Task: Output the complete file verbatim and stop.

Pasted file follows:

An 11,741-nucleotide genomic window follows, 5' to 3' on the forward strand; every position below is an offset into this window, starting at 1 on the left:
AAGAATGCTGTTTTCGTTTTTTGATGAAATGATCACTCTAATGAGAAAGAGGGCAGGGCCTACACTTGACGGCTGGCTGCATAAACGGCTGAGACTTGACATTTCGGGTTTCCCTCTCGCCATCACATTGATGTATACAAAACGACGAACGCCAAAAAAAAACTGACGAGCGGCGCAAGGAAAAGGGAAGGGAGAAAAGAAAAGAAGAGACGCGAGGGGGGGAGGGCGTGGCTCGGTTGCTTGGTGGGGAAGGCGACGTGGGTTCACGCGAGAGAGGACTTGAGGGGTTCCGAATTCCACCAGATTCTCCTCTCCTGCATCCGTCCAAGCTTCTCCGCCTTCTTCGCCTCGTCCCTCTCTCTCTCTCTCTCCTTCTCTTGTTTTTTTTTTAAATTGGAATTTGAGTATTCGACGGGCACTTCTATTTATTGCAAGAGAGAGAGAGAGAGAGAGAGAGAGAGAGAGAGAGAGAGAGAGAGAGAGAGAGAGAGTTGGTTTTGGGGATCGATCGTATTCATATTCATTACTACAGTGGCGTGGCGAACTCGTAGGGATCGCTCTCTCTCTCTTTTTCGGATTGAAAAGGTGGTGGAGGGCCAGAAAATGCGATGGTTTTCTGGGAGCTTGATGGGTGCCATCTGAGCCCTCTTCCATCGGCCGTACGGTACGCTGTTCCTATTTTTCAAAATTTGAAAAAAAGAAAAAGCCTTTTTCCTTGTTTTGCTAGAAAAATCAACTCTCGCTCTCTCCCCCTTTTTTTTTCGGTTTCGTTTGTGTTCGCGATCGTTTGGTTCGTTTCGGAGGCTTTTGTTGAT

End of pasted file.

An 11,741-nucleotide genomic window follows, 5' to 3' on the forward strand; every position below is an offset into this window, starting at 1 on the left:
AAGAATGCTGTTTTCGTTTTTTGATGAAATGATCACTCTAATGAGAAAGAGGGCAGGGCCTACACTTGACGGCTGGCTGCATAAACGGCTGAGACTTGACATTTCGGGTTTCCCTCTCGCCATCACATTGATGTATACAAAACGACGAACGCCAAAAAAAAACTGACGAGCGGCGCAAGGAAAAGGGAAGGGAGAAAAGAAAAGAAGAGACGCGAGGGGGGGAGGGCGTGGCTCGGTTGCTTGGTGGGGAAGGCGACGTGGGTTCACGCGAGAGAGGACTTGAGGGGTTCCGAATTCCACCAGATTCTCCTCTCCTGCATCCGTCCAAGCTTCTCCGCCTTCTTCGCCTCGTCCCTCTCTCTCTCTCTCTCCTTCTCTTGTTTTTTTTTTAAATTGGAATTTGAGTATTCGACGGGCACTTCTATTTATTGCAAGAGAGAGAGAGAGAGAGAGAGAGAGAGAGAGAGAGAGAGAGAGAGAGAGAGAGAGAGTTGGTTTTGGGGATCGATCGTATTCATATTCATTACTACAGTGGCGTGGCGAACTCGTAGGGATCGCTCTCTCTCTCTTTTTCGGATTGAAAAGGTGGTGGAGGGCCAGAAAATGCGATGGTTTTCTGGGAGCTTGATGGGTGCCATCTGAGCCCTCTTCCATCGGCCGTACGGTACGCTGTTCCTATTTTTCAAAATTTGAAAAAAAGAAAAAGCCTTTTTCCTTGTTTTGCTAGAAAAATCAACTCTCGCTCTCTCCCCCTTTTTTTTTCGGTTTCGTTTGTGTTCGCGATCGTTTGGTTCGTTTCGGAGGCTTTTGTTGAT